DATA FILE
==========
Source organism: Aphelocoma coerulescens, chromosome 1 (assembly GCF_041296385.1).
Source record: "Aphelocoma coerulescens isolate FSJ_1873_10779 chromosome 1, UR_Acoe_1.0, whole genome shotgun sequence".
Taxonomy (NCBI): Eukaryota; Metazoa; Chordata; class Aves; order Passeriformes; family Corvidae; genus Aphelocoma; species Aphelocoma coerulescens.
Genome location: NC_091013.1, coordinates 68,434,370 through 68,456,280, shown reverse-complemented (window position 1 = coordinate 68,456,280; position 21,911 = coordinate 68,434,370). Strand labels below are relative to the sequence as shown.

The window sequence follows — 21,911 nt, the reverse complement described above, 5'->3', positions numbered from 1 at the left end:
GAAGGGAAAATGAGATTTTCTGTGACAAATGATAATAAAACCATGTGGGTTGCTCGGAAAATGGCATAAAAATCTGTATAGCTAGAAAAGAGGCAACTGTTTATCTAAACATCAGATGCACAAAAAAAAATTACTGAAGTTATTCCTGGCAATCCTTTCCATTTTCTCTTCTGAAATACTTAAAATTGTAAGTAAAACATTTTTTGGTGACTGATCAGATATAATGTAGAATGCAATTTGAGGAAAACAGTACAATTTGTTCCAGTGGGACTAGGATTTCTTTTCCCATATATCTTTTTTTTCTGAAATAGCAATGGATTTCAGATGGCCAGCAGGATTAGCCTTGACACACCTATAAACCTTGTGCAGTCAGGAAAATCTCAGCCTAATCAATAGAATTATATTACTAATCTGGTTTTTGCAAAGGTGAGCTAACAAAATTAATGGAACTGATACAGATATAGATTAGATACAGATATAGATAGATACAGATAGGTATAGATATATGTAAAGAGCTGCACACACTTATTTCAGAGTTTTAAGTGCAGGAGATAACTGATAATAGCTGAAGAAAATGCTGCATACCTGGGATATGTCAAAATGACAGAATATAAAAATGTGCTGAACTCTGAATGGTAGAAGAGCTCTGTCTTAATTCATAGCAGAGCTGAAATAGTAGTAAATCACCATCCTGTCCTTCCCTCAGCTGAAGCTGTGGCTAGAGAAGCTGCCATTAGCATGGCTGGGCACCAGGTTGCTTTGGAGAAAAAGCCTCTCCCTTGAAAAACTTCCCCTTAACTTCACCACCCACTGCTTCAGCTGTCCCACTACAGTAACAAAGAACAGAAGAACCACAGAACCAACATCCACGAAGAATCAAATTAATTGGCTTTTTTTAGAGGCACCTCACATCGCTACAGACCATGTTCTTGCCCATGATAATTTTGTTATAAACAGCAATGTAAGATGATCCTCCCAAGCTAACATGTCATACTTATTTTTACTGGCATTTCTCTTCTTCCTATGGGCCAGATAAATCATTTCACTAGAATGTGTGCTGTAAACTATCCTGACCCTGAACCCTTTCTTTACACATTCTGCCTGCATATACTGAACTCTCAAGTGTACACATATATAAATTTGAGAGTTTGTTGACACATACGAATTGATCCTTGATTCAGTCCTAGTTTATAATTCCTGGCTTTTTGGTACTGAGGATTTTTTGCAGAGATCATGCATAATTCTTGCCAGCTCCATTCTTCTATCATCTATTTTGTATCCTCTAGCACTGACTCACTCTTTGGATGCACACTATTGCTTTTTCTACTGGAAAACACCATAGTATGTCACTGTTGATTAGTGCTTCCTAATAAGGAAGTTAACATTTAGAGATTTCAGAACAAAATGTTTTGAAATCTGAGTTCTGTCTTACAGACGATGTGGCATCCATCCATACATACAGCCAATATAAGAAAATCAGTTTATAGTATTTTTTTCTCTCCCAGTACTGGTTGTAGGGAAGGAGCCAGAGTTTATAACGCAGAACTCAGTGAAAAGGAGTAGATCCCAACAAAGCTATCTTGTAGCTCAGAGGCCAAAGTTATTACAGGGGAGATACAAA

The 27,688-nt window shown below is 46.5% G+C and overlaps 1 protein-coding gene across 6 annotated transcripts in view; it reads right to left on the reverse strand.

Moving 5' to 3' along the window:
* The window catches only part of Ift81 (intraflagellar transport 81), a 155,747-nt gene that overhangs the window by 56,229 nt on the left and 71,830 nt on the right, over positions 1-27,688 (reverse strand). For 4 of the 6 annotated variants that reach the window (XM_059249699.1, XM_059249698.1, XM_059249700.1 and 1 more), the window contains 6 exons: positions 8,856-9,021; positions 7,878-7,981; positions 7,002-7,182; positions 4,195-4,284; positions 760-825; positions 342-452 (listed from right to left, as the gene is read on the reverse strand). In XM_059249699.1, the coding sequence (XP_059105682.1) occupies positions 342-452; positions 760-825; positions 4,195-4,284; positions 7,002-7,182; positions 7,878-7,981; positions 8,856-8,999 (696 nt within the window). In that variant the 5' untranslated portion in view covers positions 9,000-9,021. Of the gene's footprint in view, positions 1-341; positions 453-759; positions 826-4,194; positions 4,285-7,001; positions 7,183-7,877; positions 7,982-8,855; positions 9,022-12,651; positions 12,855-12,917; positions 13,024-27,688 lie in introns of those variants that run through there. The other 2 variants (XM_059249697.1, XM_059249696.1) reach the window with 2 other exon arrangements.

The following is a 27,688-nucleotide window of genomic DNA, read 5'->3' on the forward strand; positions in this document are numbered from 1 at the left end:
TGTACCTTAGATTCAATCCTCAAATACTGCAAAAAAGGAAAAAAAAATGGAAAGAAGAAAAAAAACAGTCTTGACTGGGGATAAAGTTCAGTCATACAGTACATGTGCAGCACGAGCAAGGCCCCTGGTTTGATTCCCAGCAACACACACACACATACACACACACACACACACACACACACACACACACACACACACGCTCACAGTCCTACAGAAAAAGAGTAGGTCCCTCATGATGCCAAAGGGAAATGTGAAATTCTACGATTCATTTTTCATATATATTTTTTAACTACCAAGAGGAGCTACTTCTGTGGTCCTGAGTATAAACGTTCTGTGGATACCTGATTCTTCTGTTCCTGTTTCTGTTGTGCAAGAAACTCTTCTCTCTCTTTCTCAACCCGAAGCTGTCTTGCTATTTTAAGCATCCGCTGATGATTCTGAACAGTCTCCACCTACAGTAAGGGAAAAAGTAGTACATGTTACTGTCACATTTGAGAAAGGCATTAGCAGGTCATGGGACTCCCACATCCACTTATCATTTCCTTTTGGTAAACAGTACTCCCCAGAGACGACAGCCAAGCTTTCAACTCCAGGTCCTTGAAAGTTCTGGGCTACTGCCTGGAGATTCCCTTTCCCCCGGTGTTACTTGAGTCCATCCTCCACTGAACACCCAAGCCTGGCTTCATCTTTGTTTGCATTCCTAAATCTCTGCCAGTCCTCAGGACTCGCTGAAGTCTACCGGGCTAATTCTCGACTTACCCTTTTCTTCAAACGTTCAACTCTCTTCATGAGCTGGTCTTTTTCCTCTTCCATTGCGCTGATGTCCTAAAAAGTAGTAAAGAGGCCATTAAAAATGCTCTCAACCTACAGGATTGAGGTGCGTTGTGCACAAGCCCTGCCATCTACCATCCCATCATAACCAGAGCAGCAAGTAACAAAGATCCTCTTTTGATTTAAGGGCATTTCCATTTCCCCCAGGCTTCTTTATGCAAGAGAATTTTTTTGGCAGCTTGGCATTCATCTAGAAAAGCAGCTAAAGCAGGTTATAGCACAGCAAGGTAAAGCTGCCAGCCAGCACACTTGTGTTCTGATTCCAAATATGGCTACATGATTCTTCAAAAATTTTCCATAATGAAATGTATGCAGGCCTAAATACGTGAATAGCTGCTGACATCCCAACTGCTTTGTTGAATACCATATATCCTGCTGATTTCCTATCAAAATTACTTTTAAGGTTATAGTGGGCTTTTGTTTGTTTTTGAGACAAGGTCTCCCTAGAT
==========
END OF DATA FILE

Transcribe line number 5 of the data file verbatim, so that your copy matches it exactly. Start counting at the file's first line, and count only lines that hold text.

The window sequence follows — 21,911 nt, the reverse complement described above, 5'->3', positions numbered from 1 at the left end: